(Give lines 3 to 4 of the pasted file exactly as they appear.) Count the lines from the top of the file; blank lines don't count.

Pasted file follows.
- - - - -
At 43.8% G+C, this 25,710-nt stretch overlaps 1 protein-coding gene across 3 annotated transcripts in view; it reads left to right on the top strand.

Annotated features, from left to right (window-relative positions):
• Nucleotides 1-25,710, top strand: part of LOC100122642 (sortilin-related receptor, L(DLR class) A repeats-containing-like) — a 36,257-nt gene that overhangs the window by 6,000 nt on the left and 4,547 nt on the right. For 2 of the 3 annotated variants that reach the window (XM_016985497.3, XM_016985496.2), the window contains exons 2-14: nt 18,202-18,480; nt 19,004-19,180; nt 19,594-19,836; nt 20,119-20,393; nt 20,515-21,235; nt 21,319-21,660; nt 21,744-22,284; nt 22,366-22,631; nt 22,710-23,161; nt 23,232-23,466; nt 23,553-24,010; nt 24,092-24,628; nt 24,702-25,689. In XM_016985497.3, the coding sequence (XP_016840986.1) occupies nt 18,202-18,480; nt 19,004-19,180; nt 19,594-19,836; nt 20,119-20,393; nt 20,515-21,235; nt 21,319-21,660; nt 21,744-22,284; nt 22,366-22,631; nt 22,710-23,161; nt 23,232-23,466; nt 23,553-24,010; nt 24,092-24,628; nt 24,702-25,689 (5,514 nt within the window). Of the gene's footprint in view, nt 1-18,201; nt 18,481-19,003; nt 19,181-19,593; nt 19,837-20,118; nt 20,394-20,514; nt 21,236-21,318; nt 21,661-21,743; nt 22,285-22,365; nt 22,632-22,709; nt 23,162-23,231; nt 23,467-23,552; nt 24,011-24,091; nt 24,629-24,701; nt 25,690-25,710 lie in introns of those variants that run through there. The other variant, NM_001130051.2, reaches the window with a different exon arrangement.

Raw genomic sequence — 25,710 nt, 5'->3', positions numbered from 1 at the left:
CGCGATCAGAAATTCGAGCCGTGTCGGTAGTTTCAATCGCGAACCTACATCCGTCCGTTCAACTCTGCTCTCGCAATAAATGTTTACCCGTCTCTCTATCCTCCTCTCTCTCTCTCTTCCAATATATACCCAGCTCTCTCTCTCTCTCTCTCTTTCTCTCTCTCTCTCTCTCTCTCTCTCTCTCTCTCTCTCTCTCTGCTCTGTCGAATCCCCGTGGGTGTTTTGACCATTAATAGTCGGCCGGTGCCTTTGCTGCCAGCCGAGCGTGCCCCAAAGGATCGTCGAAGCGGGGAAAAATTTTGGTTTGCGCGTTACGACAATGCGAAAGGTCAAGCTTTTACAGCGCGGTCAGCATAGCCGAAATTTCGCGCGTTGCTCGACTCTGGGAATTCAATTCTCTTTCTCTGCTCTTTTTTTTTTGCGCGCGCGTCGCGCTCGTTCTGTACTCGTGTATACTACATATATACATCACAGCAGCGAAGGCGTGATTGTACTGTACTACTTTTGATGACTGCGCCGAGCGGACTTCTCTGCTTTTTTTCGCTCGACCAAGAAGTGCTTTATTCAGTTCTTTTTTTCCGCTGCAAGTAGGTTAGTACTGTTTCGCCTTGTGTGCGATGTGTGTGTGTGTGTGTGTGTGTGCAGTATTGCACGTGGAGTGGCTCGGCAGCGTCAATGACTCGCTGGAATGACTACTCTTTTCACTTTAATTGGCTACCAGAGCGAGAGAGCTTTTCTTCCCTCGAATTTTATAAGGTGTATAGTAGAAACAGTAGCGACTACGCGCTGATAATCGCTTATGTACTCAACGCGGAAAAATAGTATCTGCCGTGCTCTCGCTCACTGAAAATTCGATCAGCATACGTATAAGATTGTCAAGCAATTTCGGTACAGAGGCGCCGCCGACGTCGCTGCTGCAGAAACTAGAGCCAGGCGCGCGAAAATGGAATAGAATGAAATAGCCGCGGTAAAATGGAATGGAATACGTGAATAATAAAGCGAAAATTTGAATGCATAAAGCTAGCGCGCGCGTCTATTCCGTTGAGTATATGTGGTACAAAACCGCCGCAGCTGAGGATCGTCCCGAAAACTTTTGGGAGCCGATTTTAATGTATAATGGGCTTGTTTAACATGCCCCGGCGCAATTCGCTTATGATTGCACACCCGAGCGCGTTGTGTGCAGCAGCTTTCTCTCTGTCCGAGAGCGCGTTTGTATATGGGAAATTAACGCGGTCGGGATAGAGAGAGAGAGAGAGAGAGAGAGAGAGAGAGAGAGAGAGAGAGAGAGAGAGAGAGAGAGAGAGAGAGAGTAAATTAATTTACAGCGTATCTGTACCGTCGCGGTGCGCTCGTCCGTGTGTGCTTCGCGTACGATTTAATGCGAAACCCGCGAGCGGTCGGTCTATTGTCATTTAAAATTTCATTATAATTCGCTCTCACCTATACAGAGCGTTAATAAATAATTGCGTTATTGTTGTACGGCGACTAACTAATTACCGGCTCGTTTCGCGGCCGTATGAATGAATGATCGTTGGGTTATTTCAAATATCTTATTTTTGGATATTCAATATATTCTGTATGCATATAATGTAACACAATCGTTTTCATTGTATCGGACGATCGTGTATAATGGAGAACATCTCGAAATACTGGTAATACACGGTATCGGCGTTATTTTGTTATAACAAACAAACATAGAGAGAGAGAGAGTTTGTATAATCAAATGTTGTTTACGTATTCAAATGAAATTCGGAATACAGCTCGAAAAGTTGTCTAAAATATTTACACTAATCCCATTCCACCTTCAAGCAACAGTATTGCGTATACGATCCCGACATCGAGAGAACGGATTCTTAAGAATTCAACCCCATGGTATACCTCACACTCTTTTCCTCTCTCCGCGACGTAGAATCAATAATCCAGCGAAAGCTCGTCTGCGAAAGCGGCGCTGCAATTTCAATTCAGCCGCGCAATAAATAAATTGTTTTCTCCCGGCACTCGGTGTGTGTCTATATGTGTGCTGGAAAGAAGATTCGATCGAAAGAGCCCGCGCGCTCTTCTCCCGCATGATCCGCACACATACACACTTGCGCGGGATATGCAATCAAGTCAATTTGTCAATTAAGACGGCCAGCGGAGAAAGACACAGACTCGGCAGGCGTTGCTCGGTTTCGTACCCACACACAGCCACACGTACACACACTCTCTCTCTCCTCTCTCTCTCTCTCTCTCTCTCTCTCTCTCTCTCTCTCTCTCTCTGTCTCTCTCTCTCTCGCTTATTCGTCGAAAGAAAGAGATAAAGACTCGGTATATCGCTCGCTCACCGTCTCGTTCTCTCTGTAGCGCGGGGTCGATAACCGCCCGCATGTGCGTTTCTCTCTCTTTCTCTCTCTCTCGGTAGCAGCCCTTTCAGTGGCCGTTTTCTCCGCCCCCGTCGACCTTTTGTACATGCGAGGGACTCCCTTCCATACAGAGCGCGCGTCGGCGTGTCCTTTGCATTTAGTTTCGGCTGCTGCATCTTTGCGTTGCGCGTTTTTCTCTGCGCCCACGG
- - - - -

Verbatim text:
• Nucleotides 1-25,710, top strand: part of LOC100122642 (sortilin-related receptor, L(DLR class) A repeats-containing-like) — a 36,257-nt gene that overhangs the window by 6,000 nt on the left and 4,547 nt on the right. For 2 of the 3 annotated variants that reach the window (XM_016985497.3, XM_016985496.2), the window contains exons 2-14: nt 18,202-18,480; nt 19,004-19,180; nt 19,594-19,836; nt 20,119-20,393; nt 20,515-21,235; nt 21,319-21,660; nt 21,744-22,284; nt 22,366-22,631; nt 22,710-23,161; nt 23,232-23,466; nt 23,553-24,010; nt 24,092-24,628; nt 24,702-25,689. In XM_016985497.3, the coding sequence (XP_016840986.1) occupies nt 18,202-18,480; nt 19,004-19,180; nt 19,594-19,836; nt 20,119-20,393; nt 20,515-21,235; nt 21,319-21,660; nt 21,744-22,284; nt 22,366-22,631; nt 22,710-23,161; nt 23,232-23,466; nt 23,553-24,010; nt 24,092-24,628; nt 24,702-25,689 (5,514 nt within the window). Of the gene's footprint in view, nt 1-18,201; nt 18,481-19,003; nt 19,181-19,593; nt 19,837-20,118; nt 20,394-20,514; nt 21,236-21,318; nt 21,661-21,743; nt 22,285-22,365; nt 22,632-22,709; nt 23,162-23,231; nt 23,467-23,552; nt 24,011-24,091; nt 24,629-24,701; nt 25,690-25,710 lie in introns of those variants that run through there. The other variant, NM_001130051.2, reaches the window with a different exon arrangement.

Raw genomic sequence — 25,710 nt, 5'->3', positions numbered from 1 at the left: